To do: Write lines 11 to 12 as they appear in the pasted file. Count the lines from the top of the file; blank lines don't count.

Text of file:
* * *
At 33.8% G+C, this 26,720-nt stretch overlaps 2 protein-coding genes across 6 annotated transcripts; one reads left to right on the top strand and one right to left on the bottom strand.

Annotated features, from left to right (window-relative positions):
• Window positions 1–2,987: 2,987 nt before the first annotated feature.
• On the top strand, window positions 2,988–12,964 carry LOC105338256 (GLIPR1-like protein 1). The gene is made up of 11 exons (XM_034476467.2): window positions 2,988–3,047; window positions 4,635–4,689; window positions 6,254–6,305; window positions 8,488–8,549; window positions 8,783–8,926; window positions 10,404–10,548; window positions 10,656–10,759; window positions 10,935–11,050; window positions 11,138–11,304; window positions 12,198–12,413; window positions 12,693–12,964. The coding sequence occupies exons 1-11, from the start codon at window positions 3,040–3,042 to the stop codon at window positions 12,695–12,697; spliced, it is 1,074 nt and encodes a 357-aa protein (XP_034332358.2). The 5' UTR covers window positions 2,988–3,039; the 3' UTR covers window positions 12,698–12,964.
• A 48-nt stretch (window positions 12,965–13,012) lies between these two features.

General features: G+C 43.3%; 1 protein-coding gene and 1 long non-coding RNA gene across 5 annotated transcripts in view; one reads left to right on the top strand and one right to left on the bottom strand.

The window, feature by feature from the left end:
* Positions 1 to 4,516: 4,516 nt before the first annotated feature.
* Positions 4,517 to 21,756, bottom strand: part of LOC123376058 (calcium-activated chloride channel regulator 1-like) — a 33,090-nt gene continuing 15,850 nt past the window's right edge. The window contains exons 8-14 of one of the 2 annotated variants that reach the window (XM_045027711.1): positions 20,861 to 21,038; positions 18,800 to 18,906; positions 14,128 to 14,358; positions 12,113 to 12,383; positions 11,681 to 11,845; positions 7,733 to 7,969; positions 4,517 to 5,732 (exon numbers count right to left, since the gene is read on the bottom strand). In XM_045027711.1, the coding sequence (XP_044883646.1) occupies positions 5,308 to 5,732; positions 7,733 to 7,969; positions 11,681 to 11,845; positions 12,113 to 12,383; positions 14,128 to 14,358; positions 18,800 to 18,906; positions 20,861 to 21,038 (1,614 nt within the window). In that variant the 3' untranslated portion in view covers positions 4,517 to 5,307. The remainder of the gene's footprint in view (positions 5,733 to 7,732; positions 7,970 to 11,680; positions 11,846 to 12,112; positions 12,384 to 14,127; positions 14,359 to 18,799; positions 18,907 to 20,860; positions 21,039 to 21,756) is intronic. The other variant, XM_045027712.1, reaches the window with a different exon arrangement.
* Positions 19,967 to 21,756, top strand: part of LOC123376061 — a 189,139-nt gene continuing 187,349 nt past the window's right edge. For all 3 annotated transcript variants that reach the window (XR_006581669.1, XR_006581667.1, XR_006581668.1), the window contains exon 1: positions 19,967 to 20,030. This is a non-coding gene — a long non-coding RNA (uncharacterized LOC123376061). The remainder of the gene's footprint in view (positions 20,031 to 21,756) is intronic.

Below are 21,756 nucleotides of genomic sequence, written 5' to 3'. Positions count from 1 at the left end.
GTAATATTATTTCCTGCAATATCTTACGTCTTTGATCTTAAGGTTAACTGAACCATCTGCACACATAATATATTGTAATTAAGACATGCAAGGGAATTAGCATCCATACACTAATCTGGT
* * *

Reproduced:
Below are 21,756 nucleotides of genomic sequence, written 5' to 3'. Positions count from 1 at the left end.
GTAATATTATTTCCTGCAATATCTTACGTCTTTGATCTTAAGGTTAACTGAACCATCTGCACACATAATATATTGTAATTAAGACATGCAAGGGAATTAGCATCCATACACTAATCTGGT